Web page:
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The Insane Man

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"The forming of societies or any other artificial combinations IS the first, greatest, and most fatal mistake ever committed by legislators and by reformers. That all these combinations require the surrender of the natural sovereignty of the INDIVIDUAL over her or his person, time, property, and responsibilities, to the government of the combination. That this tends to prostrate the individual - To reduce him to a mere piece of machine; involving others in responsibility for his acts, and being involved in responsibilities for the acts and sentiments of his associates; he lives and acts, without proper control over his own affairs, without certainty as to the results of his actions, and almost without brains that he dares to use his own account; and consequently he never realizes the great objects for which society is professedly formed." - excerpt from Manifesto by Josiah Warren

The Insane Man

"Men have called me mad; but the question is not yet settled, whether madness is or is not the loftiest intelligence - whether much that is glorious - whether all that is profound - does not spring from disease of thought - from moods of mind exalted at the expense of general intellect." - Edgar Allan Poe

I met an insane man once, while walking down a hall. He was sitting in his room, approved for the insane, playing his guitar, also approved for the insane. The room was furnished with trappings equally proven healthy for the insane, a plastic end table, a plastic sippy cup, a window (barred, of course), bedding that had seen its share of insanity, and very little else. He sat upon his insane bed, strumming his insane guitar, nodding his insane head.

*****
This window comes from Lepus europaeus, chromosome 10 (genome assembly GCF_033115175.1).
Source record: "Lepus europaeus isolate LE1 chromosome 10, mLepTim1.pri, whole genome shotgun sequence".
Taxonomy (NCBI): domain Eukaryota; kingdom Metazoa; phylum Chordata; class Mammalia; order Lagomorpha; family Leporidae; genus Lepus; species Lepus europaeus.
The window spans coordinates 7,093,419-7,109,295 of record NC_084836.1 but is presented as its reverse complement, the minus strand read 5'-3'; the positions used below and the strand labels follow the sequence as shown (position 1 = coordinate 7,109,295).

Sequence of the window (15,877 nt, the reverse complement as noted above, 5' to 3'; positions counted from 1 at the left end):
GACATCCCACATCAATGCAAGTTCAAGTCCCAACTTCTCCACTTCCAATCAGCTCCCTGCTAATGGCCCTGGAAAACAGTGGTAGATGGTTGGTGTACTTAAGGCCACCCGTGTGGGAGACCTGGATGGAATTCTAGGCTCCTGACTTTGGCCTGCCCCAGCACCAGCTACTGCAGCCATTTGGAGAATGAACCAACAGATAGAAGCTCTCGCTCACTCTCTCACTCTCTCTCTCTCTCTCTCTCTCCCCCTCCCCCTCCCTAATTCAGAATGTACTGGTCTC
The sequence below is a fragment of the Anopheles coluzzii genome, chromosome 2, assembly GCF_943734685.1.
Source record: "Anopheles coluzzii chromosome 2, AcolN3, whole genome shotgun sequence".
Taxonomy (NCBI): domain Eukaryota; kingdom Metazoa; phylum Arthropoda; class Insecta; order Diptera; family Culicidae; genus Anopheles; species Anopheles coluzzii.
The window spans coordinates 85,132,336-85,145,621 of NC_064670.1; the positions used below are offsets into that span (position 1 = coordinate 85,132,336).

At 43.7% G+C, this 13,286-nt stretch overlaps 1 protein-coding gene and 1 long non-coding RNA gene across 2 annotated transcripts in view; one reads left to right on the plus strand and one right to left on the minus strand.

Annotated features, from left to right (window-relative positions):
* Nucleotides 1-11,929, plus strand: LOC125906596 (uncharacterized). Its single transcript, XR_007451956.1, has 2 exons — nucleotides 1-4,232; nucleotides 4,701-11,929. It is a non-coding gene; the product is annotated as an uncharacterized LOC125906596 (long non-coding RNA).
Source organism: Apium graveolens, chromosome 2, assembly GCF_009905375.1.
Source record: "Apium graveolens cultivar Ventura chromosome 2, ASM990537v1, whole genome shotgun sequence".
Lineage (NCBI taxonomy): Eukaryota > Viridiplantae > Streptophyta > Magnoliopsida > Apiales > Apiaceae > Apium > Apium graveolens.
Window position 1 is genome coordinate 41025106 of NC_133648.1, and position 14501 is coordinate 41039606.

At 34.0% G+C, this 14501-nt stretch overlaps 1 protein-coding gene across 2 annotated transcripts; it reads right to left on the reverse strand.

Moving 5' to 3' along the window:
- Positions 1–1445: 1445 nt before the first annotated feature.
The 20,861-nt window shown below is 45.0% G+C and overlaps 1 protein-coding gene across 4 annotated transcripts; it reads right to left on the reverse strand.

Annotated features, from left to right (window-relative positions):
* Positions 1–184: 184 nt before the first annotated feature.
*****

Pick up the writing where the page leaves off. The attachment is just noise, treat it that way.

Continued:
The tune was simple and strong, it flowed through him. I watched the music take him over, much like the joy of this sight had overcome my wonder at an insane man playing a melody that made so much sense. He moved expertly over the guitar, an obvious old companion of his. Perhaps they shared their insanity.

The melody broke, became disjointed, as though a novice had occupied his hands. The insane man took on an aire of pain and gently closed his eyes. With breath pulled deep, a mixture of anguish and ecstasy swirled about his face and he began to play again, the perfect melody from before returning as though it had never left, only been inaudible to the insane man for a moment.

"I'm not crazy."

"I know."

"How do you know? How could you know?"

"I don't."

The Insane Man

"If you're going to be crazy, you have to get paid for it or else you're going to be locked up." - Hunter S. Thompson

I met an insane man once, while sitting at a desk. He was seated across from me at this same desk. The room we occupied was furnished with trinkets of opulence. The desk in which we sat was made of a wood he was very proud of, it was foreign. The rug upon which the desk sat was made of a thread he was very proud of, it was foreign. The chair he sat in was a throne, made of a leather he was very proud of, it was foreign. I remember feeling lower than him, though I could never truly figure out if that feeling was fact.

Surrounding this parade of foreign finery were certificates of achievement from many an institution, each bedazzled with gold sparkles that shone bright in the artificial light. He pointed to the one he was most proud of...it was foreign.

He talked at me. He told me of his many successes and how I could achieve all he had with a little hard work and determination. He had spent his life gaining people's trust, so that they would allow him to invest their money. He had done this well apparently.

"I'm not crazy. The system works."